Last term, pupils developed their reading comprehension skills and learnt to apply them to text extracts and short stories. This term, they further develop these skills by applying them to this classic novel. There are opportunities to consolidate their speaking and listening skills through activities such as hot-seating and role play. Throughout the unit, they also compose a variety of written pieces in response to the story.
Pupils investigate a number of persuasive texts and media offering insight into the techniques used to persuade. They explore the audience, purpose and language of existing persuasive texts. Acknowledging this, they produce a persuasive poster, radio advert, information leaflet, public information film and formal letter.
The Power of Imagery
Pupils explore a range of poetry and poetry styles by a variety of authors. As a class, they share their thoughts, ideas and feelings on them. They are introduced to new figurative language techniques whilst also having opportunities to practice using the techniques they have already been taught by producing poetry of their own. Pupils end the unit by examining the narrative poem The Highway Man and applying the poetic devices they have explored to a short story based on it.
There’s a Boy in the Girls’ Bathroom by Louis Sachar
Set in the USA, this book has as its main character a 'bad' boy who is always in trouble. In this story, children are offered ways to discuss issues of friendship, bullying and the links between self-esteem, behaviour and learning. Many children relate to these questions and welcome the chance to discuss them throughout the novel. Writing an ongoing diary for Bradley, emailing and letter writing form the main writing outcomes for this unit. The pace of the novel, its humour, twists and turns support children who are gaining confidence as readers, helping them to empathise with characters and to infer feelings, thoughts and motivations over the course of the narrative.
Pupils develop their reading comprehension skills, building upon the knowledge gained during Year Five to develop their responses to reading comprehension questions. By initially focusing on illustrations and other media, they learn to retrieve and then summarise the main ideas in a range of text extracts. They learn to efficiently and accurately retrieve facts, use clues from the text to make inferences and evaluate what they have read by justifying their views. They also learn how to ‘read’ a question whilst also asking their own.
Through these regular reading comprehension opportunities, pupils develop an understanding of how a writer uses ‘conscious control’ to convey meaning and they develop the ability to take inspiration from this in order to build upon their own understanding of how to apply their own ‘conscious control’ when composing engaging texts, focusing on the power of descriptive language. They begin by composing engaging character and setting descriptions before applying these descriptive writing skills to dynamic action scenes and tense and atmospheric story openers and cliffhangers. Finally, they consolidate these skills into an original short story based on Chris Van Allsburg’s The Mysteries of Harris Burdick, a book that seldom fails to inspire the pupils.
The written work they produce is underpinned by their understanding of basic word classes and punctuation. Opportunities for S&L are enmeshed throughout.
Cogheart by Peter Bunzl
This exciting adventure novel, set in the Victorian era and taking inspiration from the Steampunk movement, is explored in detail. Pupils continue to develop the reading skills developed earlier in the term to extract information and make inferences, commenting on the style and language used by the author in the process. They also develop their ability to summarise texts, make predictions and decode unfamiliar language through further reading. Pupils learn to structure evaluative responses to open questions using the PEEL (Point, Evidence, Explanation, Link) approach. They produce a range of written pieces in response to the novel’s key ideas, such as a persuasive letter arguing mechanimals’ ‘human’ rights and a newspaper report that covers the key events of the story. As with all other units, their written work is underpinned by GPS principles that build upon the skills developed during the previous half term.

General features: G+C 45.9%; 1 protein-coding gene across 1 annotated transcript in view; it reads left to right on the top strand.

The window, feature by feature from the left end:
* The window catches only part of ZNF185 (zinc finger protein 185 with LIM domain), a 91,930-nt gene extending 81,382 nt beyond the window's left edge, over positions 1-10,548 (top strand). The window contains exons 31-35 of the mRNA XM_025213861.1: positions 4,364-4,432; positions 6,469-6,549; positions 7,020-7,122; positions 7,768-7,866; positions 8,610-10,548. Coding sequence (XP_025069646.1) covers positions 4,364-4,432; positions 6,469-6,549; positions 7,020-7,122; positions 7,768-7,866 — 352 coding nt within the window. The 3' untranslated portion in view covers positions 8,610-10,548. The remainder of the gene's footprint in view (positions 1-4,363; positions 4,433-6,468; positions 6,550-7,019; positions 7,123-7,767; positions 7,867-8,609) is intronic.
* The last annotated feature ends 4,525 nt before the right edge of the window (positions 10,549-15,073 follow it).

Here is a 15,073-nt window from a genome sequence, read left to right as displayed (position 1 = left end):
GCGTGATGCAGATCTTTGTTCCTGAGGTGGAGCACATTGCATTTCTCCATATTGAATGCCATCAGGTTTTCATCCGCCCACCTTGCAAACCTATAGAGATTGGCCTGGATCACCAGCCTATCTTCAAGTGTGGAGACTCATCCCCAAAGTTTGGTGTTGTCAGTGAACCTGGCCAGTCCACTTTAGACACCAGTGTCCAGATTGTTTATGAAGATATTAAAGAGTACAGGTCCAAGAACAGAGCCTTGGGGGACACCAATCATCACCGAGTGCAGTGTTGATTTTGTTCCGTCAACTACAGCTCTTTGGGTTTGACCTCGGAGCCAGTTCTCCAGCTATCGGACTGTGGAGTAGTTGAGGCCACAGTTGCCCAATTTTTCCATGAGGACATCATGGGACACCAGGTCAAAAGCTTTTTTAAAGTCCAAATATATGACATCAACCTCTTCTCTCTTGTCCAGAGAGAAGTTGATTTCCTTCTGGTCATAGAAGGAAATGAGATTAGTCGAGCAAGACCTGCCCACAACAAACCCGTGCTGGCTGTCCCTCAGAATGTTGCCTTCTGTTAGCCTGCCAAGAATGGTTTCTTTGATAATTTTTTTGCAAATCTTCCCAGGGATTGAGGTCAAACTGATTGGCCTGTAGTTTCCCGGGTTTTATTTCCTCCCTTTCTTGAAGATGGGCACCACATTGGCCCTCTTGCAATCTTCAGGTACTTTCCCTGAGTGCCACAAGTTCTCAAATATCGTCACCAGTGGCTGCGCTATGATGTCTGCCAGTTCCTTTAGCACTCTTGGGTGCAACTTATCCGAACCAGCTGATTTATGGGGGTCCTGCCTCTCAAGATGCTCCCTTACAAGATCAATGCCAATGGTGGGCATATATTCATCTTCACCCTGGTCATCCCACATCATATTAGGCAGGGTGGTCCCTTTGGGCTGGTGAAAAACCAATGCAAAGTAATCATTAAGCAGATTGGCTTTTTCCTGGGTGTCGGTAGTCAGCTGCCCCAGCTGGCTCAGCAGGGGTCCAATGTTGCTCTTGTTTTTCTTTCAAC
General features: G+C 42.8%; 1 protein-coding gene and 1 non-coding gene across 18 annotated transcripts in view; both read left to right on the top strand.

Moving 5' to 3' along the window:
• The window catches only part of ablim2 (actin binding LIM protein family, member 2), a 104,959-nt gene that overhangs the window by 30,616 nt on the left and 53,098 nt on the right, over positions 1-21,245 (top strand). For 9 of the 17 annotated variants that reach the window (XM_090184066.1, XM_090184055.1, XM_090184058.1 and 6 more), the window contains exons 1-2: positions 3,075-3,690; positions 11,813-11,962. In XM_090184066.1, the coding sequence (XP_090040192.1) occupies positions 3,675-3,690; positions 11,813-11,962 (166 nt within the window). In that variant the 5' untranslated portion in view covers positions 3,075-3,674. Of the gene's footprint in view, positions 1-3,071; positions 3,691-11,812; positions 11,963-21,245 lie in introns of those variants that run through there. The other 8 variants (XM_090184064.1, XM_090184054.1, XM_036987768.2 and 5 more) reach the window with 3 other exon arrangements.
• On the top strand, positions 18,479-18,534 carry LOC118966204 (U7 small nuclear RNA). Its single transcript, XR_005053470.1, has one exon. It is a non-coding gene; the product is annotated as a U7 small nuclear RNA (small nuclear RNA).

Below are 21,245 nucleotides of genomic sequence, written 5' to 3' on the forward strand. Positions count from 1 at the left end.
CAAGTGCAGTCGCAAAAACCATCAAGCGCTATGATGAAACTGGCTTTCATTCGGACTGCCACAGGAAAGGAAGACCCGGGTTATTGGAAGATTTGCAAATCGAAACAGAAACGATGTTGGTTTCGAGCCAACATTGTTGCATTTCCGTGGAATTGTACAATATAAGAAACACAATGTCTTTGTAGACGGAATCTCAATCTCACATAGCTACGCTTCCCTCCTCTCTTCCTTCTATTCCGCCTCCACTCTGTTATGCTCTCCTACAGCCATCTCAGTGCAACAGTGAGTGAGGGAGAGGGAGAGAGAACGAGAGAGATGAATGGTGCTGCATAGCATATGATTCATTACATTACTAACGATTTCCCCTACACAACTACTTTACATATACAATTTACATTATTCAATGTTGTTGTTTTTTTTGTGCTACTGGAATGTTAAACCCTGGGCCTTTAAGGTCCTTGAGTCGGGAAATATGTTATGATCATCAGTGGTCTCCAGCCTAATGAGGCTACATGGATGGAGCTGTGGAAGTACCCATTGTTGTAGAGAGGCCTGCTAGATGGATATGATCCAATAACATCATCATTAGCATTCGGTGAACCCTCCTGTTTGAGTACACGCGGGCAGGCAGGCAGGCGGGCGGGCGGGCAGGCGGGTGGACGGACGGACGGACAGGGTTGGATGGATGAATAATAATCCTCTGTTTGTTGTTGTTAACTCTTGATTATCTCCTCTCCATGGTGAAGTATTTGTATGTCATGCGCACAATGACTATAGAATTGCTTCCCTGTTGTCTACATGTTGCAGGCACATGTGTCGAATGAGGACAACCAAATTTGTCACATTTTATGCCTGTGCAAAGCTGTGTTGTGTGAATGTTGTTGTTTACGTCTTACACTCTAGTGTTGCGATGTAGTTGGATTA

During the course of this unit, pupils further develop the persuasive writing skills they were introduced to during Year Five. They analyse a range of persuasive writing texts, applying the key reading comprehension skills they developed last term. Building upon the skills they were introduced to during the Narrative Writing and Cogheart units, pupils will apply conscious control – such as emotive language - when composing their own persuasive texts in order to provoke strong reactions from their audience. As with all other units, their written work is underpinned by GPS principles that build upon the skills developed during the previous half term.
Boy by Roald Dahl
The pupils seldom fail to adore this engaging autobiography containing hilarious anecdotes of the trials and tribulations of the author’s childhood. Roald Dahl had a gift for making even the most mundane of events appear thrilling and the pupils enjoy drawing inspiration from this when recounting their own memories. As well as exploring the features of biographical and autobiographical writing and composing their own pieces, pupils also have the opportunity to compose other extended writing pieces – such as letters and diary entries - in the style of Roald Dahl, exploring his use of humour and vibrant descriptive language in the process.
Millions by Frank Cottrell Boyce
Pupils explore the novel (which was later adapted into an ward-winning screenplay) in detail, commenting on the style and language used by the authors. By building upon what they learnt earlier in the year, they begin to provide more in-depth answers to comprehension questions, gaining confidence in their use of the PEEL and PETAL techniques – a key skill that supports them in their transition to KS3 English. Alongside this, they consolidate their GPS skills and knowledge by applying them to extended writing pieces. For those pupils for whom English is more challenging, these skills are developed by reading David Walliam’s popular novel Gangsta Granny, instead.
Key Performance Indicators